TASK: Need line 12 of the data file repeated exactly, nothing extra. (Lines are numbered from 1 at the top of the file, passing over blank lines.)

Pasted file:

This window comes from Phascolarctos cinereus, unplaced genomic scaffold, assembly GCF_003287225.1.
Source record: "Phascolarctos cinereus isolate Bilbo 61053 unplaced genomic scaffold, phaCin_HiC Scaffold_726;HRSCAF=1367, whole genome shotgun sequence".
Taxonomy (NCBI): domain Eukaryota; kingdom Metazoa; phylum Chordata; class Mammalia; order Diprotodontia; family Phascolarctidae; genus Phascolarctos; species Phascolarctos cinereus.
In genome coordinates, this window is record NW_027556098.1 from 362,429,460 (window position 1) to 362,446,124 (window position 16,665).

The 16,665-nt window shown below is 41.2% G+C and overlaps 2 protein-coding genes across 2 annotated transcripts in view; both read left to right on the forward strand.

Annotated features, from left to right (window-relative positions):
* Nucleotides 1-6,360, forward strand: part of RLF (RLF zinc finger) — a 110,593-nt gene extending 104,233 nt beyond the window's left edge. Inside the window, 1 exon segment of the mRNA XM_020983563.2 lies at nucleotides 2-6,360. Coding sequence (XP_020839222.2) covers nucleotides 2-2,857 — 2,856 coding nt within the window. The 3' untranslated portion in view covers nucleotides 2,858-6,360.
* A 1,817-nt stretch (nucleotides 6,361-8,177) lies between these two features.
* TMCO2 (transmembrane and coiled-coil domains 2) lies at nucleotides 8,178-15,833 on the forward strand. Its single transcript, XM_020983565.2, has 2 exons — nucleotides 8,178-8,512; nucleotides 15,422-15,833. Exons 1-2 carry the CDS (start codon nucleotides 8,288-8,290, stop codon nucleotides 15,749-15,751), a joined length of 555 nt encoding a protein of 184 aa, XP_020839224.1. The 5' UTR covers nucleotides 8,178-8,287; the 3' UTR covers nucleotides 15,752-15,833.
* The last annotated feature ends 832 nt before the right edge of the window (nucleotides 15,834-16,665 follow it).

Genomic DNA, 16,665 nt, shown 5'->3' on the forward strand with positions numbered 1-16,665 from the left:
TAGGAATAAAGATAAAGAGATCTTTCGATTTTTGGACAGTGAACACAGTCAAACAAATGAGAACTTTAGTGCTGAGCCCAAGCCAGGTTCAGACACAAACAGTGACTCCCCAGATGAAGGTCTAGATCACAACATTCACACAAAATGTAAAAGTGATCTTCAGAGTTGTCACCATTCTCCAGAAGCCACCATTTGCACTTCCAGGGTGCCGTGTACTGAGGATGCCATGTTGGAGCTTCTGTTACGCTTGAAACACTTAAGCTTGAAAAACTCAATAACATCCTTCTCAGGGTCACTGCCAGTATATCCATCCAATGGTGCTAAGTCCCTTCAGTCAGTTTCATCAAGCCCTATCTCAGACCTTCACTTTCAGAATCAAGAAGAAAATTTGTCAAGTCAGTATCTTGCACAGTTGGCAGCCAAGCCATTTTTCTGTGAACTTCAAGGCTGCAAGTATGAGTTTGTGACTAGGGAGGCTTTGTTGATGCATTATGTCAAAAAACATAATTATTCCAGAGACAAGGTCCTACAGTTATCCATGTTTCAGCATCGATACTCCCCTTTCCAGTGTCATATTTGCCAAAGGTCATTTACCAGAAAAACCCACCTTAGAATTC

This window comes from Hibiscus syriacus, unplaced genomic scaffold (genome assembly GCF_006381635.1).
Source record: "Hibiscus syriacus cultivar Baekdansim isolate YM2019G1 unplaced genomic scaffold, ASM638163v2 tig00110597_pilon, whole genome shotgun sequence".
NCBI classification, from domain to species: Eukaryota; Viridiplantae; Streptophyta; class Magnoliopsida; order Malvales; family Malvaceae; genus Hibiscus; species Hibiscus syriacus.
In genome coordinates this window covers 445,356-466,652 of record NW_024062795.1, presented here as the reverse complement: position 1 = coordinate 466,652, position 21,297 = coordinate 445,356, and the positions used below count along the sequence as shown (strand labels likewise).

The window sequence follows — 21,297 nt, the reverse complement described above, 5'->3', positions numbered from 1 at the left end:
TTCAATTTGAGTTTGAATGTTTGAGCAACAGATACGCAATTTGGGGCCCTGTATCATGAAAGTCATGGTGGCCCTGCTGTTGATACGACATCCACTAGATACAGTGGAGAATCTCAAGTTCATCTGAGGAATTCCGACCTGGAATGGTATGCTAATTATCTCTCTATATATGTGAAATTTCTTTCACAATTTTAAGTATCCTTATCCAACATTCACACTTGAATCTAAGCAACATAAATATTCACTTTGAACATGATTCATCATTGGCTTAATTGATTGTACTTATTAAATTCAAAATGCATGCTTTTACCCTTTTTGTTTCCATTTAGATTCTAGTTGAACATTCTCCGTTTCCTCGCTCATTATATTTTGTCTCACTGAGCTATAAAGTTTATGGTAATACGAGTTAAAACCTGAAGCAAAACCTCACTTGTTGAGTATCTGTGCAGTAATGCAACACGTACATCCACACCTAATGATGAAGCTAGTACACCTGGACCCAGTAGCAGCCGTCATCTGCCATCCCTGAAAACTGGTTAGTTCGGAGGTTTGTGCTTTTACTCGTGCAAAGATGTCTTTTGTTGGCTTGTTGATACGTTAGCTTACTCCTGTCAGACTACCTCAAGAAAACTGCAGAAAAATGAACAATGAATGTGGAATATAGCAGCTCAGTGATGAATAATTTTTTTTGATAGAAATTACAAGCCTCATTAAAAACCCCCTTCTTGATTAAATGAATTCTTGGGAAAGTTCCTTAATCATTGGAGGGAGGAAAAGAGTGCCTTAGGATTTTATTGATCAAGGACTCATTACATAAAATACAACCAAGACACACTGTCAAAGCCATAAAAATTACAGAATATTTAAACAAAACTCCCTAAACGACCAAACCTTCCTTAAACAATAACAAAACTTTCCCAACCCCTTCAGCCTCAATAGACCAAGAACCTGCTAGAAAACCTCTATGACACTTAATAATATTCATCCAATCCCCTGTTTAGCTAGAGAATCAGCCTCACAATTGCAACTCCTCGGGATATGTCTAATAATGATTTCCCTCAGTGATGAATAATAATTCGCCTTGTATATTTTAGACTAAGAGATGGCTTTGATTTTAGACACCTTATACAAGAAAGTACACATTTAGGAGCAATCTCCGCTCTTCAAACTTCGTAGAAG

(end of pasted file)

TAGGAATAAAGATAAAGAGATCTTTCGATTTTTGGACAGTGAACACAGTCAAACAAATGAGAACTTTAGTGCTGAGCCCAAGCCAGGTTCAGACACAAACAGTGACTCCCCAGATGAAGGTCTAGATCACAACATTCACACAAAATGTAAAAGTGATCTTCAGAGTTGTCACCATTCTCCAGAAGCCACCATTTGCACTTCCAGGGTGCCGTGTACTGAGGATGCCATGTTGGAGCTTCTGTTACGCTTGAAACACTTAAGCTTGAAAAACTCAATAACATCCTTCTCAGGGTCACTGCCAGTATATCCATCCAATGGTGCTAAGTCCCTTCAGTCAGTTTCATCAAGCCCTATCTCAGACCTTCACTTTCAGAATCAAGAAGAAAATTTGTCAAGTCAGTATCTTGCACAGTTGGCAGCCAAGCCATTTTTCTGTGAACTTCAAGGCTGCAAGTATGAGTTTGTGACTAGGGAGGCTTTGTTGATGCATTATGTCAAAAAACATAATTATTCCAGAGACAAGGTCCTACAGTTATCCATGTTTCAGCATCGATACTCCCCTTTCCAGTGTCATATTTGCCAAAGGTCATTTACCAGAAAAACCCACCTTAGAATTC